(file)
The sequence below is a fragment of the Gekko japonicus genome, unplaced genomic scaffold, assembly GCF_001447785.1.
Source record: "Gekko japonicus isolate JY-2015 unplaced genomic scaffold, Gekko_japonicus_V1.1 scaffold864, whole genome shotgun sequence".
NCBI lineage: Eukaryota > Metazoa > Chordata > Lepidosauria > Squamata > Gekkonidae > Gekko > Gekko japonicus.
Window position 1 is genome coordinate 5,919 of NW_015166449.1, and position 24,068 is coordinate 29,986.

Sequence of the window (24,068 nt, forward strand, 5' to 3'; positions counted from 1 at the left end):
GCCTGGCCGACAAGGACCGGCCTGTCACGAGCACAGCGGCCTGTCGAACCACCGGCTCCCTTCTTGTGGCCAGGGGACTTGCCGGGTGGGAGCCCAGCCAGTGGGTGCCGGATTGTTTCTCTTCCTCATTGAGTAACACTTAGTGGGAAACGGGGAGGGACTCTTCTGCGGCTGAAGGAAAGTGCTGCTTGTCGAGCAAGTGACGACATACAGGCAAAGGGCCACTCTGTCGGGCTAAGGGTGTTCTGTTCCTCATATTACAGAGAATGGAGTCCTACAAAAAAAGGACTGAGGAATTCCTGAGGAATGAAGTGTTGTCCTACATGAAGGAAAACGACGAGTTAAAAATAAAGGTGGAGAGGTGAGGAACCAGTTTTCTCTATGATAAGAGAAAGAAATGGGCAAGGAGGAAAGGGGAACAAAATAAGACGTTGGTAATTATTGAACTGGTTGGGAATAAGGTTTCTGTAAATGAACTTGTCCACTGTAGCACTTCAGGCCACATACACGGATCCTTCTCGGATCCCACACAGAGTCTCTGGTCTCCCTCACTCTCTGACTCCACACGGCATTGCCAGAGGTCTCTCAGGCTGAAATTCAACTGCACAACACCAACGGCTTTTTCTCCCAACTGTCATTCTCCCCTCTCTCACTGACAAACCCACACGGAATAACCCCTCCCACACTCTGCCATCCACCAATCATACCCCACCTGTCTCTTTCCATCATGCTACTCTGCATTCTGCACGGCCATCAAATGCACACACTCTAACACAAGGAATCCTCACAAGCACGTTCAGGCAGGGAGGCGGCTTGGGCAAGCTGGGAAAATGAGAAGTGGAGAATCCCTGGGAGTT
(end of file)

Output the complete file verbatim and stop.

The sequence below is a fragment of the Gekko japonicus genome, unplaced genomic scaffold, assembly GCF_001447785.1.
Source record: "Gekko japonicus isolate JY-2015 unplaced genomic scaffold, Gekko_japonicus_V1.1 scaffold864, whole genome shotgun sequence".
NCBI lineage: Eukaryota > Metazoa > Chordata > Lepidosauria > Squamata > Gekkonidae > Gekko > Gekko japonicus.
Window position 1 is genome coordinate 5,919 of NW_015166449.1, and position 24,068 is coordinate 29,986.

Sequence of the window (24,068 nt, forward strand, 5' to 3'; positions counted from 1 at the left end):
GCCTGGCCGACAAGGACCGGCCTGTCACGAGCACAGCGGCCTGTCGAACCACCGGCTCCCTTCTTGTGGCCAGGGGACTTGCCGGGTGGGAGCCCAGCCAGTGGGTGCCGGATTGTTTCTCTTCCTCATTGAGTAACACTTAGTGGGAAACGGGGAGGGACTCTTCTGCGGCTGAAGGAAAGTGCTGCTTGTCGAGCAAGTGACGACATACAGGCAAAGGGCCACTCTGTCGGGCTAAGGGTGTTCTGTTCCTCATATTACAGAGAATGGAGTCCTACAAAAAAAGGACTGAGGAATTCCTGAGGAATGAAGTGTTGTCCTACATGAAGGAAAACGACGAGTTAAAAATAAAGGTGGAGAGGTGAGGAACCAGTTTTCTCTATGATAAGAGAAAGAAATGGGCAAGGAGGAAAGGGGAACAAAATAAGACGTTGGTAATTATTGAACTGGTTGGGAATAAGGTTTCTGTAAATGAACTTGTCCACTGTAGCACTTCAGGCCACATACACGGATCCTTCTCGGATCCCACACAGAGTCTCTGGTCTCCCTCACTCTCTGACTCCACACGGCATTGCCAGAGGTCTCTCAGGCTGAAATTCAACTGCACAACACCAACGGCTTTTTCTCCCAACTGTCATTCTCCCCTCTCTCACTGACAAACCCACACGGAATAACCCCTCCCACACTCTGCCATCCACCAATCATACCCCACCTGTCTCTTTCCATCATGCTACTCTGCATTCTGCACGGCCATCAAATGCACACACTCTAACACAAGGAATCCTCACAAGCACGTTCAGGCAGGGAGGCGGCTTGGGCAAGCTGGGAAAATGAGAAGTGGAGAATCCCTGGGAGTT